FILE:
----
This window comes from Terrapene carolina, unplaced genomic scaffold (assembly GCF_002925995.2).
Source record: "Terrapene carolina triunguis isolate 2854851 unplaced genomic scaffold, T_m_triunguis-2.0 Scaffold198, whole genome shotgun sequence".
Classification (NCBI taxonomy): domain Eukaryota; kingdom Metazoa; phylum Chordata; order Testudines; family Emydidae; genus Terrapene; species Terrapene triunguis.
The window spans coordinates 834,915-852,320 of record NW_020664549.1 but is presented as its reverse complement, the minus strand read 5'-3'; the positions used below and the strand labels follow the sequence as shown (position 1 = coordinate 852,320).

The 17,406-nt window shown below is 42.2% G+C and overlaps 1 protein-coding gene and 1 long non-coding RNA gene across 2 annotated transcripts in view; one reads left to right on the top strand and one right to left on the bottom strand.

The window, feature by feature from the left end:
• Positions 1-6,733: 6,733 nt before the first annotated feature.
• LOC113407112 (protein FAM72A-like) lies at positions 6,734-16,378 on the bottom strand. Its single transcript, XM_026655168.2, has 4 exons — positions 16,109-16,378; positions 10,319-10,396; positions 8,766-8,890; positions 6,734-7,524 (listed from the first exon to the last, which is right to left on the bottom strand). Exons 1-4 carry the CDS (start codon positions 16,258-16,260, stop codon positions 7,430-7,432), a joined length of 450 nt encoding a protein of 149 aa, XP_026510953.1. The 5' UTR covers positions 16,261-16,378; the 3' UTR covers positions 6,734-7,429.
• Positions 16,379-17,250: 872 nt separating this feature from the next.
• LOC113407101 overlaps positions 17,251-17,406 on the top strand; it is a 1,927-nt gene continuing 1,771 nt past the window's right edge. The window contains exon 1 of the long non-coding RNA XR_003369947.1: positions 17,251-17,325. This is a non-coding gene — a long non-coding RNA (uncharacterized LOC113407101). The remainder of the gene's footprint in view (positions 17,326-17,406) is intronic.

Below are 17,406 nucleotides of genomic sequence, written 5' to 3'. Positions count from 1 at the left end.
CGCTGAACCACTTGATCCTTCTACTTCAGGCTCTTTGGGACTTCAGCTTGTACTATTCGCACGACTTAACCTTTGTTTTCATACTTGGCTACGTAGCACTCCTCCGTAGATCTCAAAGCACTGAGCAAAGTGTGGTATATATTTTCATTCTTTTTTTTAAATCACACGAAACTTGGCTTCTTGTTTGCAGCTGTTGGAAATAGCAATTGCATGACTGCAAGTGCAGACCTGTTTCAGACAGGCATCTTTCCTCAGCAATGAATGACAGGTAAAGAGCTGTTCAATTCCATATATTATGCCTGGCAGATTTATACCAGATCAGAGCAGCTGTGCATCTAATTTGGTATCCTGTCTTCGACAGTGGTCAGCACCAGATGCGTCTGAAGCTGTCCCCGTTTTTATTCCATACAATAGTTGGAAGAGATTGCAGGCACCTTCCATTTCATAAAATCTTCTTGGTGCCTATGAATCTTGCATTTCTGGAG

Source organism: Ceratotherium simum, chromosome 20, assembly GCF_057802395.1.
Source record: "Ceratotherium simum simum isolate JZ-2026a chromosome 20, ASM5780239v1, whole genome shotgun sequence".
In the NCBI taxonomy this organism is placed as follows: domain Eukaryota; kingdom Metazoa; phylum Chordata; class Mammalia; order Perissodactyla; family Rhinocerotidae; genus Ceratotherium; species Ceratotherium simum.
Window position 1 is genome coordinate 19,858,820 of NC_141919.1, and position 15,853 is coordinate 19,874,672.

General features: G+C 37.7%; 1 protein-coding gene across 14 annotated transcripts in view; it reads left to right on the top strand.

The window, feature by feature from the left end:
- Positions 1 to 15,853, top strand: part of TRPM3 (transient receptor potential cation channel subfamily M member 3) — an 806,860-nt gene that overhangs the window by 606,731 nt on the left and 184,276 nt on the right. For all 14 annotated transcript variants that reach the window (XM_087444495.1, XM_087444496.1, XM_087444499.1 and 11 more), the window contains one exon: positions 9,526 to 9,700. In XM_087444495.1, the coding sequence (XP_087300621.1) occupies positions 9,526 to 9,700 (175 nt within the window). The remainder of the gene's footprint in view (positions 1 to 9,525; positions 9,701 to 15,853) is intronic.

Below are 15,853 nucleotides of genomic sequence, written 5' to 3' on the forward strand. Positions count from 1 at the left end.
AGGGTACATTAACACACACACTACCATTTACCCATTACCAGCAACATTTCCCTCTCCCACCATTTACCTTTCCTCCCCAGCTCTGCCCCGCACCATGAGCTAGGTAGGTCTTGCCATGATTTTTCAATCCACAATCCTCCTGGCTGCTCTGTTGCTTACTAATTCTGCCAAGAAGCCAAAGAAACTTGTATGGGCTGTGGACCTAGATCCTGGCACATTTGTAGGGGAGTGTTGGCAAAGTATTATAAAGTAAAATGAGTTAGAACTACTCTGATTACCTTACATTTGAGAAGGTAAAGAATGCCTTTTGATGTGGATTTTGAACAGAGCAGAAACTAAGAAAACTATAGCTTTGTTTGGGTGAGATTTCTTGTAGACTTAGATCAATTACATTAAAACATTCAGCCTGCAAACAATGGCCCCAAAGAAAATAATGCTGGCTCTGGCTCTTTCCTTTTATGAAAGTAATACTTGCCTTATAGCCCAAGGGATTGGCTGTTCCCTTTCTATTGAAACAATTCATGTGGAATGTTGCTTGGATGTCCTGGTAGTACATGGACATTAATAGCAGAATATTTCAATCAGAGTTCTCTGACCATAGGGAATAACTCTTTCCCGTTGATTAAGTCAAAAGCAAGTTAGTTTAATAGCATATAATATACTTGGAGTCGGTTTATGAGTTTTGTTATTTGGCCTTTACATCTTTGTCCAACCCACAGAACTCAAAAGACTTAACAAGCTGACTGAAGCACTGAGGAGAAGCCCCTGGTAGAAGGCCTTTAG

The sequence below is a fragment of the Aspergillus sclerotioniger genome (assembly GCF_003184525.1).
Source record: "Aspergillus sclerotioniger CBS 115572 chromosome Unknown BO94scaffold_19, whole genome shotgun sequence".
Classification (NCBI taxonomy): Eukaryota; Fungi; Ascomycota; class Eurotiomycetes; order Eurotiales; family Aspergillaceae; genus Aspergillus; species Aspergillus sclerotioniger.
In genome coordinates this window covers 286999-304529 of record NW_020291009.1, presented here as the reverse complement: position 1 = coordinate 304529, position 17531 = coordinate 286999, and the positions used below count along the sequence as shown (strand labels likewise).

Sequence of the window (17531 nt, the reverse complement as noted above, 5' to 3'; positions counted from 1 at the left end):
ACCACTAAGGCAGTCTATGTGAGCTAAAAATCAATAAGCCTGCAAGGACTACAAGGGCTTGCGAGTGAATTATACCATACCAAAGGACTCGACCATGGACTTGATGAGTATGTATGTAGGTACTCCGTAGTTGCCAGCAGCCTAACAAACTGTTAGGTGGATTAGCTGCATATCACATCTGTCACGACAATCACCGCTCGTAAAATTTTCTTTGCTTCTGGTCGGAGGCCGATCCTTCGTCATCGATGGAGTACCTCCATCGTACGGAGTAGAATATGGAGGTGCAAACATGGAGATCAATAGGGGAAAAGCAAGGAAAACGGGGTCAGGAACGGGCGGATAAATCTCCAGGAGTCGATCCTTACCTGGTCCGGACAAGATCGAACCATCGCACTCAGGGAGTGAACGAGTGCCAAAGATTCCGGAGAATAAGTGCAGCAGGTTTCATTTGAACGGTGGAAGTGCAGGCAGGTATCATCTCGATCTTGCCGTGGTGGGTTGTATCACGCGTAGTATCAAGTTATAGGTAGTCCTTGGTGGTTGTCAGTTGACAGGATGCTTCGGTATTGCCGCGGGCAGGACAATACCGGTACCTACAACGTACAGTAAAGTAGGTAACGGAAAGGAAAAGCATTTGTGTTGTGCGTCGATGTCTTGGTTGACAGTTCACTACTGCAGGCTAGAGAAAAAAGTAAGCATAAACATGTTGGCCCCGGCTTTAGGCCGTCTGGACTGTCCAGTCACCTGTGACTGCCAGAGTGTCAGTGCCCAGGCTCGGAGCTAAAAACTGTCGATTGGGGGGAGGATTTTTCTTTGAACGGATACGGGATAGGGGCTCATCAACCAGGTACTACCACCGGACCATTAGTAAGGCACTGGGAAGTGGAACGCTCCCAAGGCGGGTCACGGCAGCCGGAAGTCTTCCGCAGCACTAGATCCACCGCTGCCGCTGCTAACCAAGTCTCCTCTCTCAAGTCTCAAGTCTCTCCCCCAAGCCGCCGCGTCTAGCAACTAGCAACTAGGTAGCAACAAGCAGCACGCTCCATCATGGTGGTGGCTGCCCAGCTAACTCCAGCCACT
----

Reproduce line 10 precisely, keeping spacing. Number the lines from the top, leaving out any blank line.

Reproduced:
• LOC113407101 overlaps positions 17,251-17,406 on the top strand; it is a 1,927-nt gene continuing 1,771 nt past the window's right edge. The window contains exon 1 of the long non-coding RNA XR_003369947.1: positions 17,251-17,325. This is a non-coding gene — a long non-coding RNA (uncharacterized LOC113407101). The remainder of the gene's footprint in view (positions 17,326-17,406) is intronic.